Hey, weren’t the opium wars good for China, too?
The anti-Chinese yellow-ribbon crowds don’t care whether the controversial question about the Japanese invasion of China was appropriate for a public exam, but only about embarrassing the authorities in Hong Kong and the mainland
In 1853, Karl Marx wrote an interesting opinion piece in an American newspaper on the first opium war.
The old revolutionary thought the war and humiliation was the best thing that could have happened to the Chinese.
“It would seem as though history had first to make this whole people drunk [i.e., high on opium],” he wrote, “before it could rouse them out of their hereditary stupidity.
“The Celestial Empire [was forced] into contact with the terrestrial world. Complete isolation was the prime condition of the preservation of old China. That isolation having come to a violent end by the medium of England, dissolution must follow …”
Interestingly, Marx then speculates – correctly, it turns out – whether China, with its backward agrarian undeveloped economy, might have a revolution with the dissolution of its dynasty before Britain, then the most advanced capitalist and industrialised economy in the world, which on subsequent orthodox Marxist theory, should be the first to have a communist revolution.
But I digress. What I am trying to suggest – in light of all the “yellow-ribbon” intellectuals and pundits rushing to defend the history exam question about the Japanese occupation of China being a good thing – is that there are other similar questions you could ask that would guarantee to upset Beijing and other Chinese nationalists.
How about: weren’t the two opium wars good for China? Marx thought so, the Brits too. Where would Hong Kong be without them? The Black Death was good for modern Europe, too, because it made the Renaissance possible. Maybe Jews should be thankful for the Holocaust because it forced the world to support the founding of Israel.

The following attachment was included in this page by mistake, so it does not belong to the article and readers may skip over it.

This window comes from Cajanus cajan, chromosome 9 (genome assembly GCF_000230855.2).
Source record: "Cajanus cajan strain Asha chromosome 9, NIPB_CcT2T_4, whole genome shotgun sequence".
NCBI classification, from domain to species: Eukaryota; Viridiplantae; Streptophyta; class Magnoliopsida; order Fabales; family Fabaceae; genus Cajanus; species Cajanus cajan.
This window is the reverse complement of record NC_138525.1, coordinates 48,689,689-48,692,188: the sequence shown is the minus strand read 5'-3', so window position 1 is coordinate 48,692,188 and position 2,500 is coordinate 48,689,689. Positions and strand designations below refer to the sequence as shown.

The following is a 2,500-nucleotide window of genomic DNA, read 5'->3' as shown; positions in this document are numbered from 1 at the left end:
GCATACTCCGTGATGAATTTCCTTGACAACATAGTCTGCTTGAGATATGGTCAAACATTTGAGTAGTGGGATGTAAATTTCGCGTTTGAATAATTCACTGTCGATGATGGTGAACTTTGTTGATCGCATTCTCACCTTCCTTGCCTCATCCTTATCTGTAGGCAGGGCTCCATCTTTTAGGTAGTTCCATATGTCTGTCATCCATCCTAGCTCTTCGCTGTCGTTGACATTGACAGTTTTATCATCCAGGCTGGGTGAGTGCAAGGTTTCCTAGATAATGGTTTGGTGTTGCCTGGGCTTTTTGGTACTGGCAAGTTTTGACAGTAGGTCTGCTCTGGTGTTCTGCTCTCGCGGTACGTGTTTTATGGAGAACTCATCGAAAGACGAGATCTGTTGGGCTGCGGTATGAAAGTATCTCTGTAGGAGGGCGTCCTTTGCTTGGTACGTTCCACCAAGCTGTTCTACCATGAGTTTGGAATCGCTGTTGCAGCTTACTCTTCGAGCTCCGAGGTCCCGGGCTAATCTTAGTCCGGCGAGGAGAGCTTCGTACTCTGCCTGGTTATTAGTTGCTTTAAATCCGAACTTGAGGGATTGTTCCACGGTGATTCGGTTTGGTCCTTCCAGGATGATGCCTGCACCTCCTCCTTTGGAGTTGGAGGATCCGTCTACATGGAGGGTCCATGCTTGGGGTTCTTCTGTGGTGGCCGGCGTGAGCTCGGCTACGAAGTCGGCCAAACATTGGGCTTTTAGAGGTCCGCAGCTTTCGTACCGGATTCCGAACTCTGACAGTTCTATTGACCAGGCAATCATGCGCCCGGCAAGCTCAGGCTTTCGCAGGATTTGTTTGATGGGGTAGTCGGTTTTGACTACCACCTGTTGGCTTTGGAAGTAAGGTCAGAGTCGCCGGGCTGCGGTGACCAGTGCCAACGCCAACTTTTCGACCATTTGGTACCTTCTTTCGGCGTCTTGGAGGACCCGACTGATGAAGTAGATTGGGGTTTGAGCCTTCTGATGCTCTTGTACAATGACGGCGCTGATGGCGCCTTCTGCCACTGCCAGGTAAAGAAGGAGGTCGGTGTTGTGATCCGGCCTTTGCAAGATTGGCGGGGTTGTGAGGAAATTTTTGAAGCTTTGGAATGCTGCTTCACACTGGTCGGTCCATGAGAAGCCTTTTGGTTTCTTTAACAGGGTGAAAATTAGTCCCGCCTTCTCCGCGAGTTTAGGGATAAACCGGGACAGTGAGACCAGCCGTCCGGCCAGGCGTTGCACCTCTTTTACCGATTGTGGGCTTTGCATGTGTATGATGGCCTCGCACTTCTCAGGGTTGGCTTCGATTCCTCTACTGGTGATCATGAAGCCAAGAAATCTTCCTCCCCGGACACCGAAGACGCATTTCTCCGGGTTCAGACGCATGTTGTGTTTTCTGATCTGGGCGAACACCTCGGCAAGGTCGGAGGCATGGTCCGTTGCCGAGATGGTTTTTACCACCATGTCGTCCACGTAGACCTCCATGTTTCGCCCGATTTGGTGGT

Mao Zedong himself had declared the Japanese invasion a good thing – because it brought him to power. Never mind that Mao was among the most cynical and amoral men who ever lived.
But his claim was well within the Marxist tradition, for which anything that brought down L’Ancien Régime was a good thing, however violently, whether it was the Bourbons of France, the Hohenzollerns of Germany, the Romanovs of Russia, the Qing dynasty or its successor, the bourgeois-fascist Kuomintang.
What the anti-China yellow-ribbon crowds really want – rather than asking whether that actual question was appropriate for a public exam for university admissions – is to embarrass and undermine the mainland and Hong Kong authorities.
The welfare and education of young people? Well, who knows?